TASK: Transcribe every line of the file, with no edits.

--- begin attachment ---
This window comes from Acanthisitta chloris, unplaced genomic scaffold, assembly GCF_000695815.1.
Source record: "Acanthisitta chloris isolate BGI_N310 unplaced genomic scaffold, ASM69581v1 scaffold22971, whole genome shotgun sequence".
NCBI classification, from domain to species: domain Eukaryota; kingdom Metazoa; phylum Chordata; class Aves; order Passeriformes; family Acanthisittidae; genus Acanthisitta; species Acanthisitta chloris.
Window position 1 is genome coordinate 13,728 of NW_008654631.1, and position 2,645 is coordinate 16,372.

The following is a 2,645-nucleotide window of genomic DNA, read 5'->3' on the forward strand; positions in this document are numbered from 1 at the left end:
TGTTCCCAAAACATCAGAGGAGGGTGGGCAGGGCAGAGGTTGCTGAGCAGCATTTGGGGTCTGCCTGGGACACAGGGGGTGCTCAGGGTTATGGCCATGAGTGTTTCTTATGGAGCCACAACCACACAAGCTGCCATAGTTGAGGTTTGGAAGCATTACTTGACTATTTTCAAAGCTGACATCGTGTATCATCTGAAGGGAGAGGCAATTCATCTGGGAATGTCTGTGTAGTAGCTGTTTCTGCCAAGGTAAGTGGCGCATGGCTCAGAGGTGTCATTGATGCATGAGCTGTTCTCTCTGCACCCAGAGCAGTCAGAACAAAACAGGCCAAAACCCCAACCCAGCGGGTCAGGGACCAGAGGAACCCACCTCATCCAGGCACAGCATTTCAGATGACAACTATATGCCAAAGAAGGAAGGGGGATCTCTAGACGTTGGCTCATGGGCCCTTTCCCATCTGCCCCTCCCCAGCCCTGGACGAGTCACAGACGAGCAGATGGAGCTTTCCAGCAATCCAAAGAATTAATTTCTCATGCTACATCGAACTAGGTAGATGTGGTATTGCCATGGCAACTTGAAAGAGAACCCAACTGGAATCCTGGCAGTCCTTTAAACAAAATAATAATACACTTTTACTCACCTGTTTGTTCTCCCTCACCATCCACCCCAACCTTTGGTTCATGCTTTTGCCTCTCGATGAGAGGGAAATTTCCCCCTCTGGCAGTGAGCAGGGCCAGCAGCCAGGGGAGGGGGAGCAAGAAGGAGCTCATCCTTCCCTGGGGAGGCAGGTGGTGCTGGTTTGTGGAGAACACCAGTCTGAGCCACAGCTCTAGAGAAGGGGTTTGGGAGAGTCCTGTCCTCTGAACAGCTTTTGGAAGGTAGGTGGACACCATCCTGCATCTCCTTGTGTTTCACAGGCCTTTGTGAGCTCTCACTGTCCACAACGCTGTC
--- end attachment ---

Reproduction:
This window comes from Acanthisitta chloris, unplaced genomic scaffold, assembly GCF_000695815.1.
Source record: "Acanthisitta chloris isolate BGI_N310 unplaced genomic scaffold, ASM69581v1 scaffold22971, whole genome shotgun sequence".
NCBI classification, from domain to species: domain Eukaryota; kingdom Metazoa; phylum Chordata; class Aves; order Passeriformes; family Acanthisittidae; genus Acanthisitta; species Acanthisitta chloris.
Window position 1 is genome coordinate 13,728 of NW_008654631.1, and position 2,645 is coordinate 16,372.

The following is a 2,645-nucleotide window of genomic DNA, read 5'->3' on the forward strand; positions in this document are numbered from 1 at the left end:
TGTTCCCAAAACATCAGAGGAGGGTGGGCAGGGCAGAGGTTGCTGAGCAGCATTTGGGGTCTGCCTGGGACACAGGGGGTGCTCAGGGTTATGGCCATGAGTGTTTCTTATGGAGCCACAACCACACAAGCTGCCATAGTTGAGGTTTGGAAGCATTACTTGACTATTTTCAAAGCTGACATCGTGTATCATCTGAAGGGAGAGGCAATTCATCTGGGAATGTCTGTGTAGTAGCTGTTTCTGCCAAGGTAAGTGGCGCATGGCTCAGAGGTGTCATTGATGCATGAGCTGTTCTCTCTGCACCCAGAGCAGTCAGAACAAAACAGGCCAAAACCCCAACCCAGCGGGTCAGGGACCAGAGGAACCCACCTCATCCAGGCACAGCATTTCAGATGACAACTATATGCCAAAGAAGGAAGGGGGATCTCTAGACGTTGGCTCATGGGCCCTTTCCCATCTGCCCCTCCCCAGCCCTGGACGAGTCACAGACGAGCAGATGGAGCTTTCCAGCAATCCAAAGAATTAATTTCTCATGCTACATCGAACTAGGTAGATGTGGTATTGCCATGGCAACTTGAAAGAGAACCCAACTGGAATCCTGGCAGTCCTTTAAACAAAATAATAATACACTTTTACTCACCTGTTTGTTCTCCCTCACCATCCACCCCAACCTTTGGTTCATGCTTTTGCCTCTCGATGAGAGGGAAATTTCCCCCTCTGGCAGTGAGCAGGGCCAGCAGCCAGGGGAGGGGGAGCAAGAAGGAGCTCATCCTTCCCTGGGGAGGCAGGTGGTGCTGGTTTGTGGAGAACACCAGTCTGAGCCACAGCTCTAGAGAAGGGGTTTGGGAGAGTCCTGTCCTCTGAACAGCTTTTGGAAGGTAGGTGGACACCATCCTGCATCTCCTTGTGTTTCACAGGCCTTTGTGAGCTCTCACTGTCCACAACGCTGTC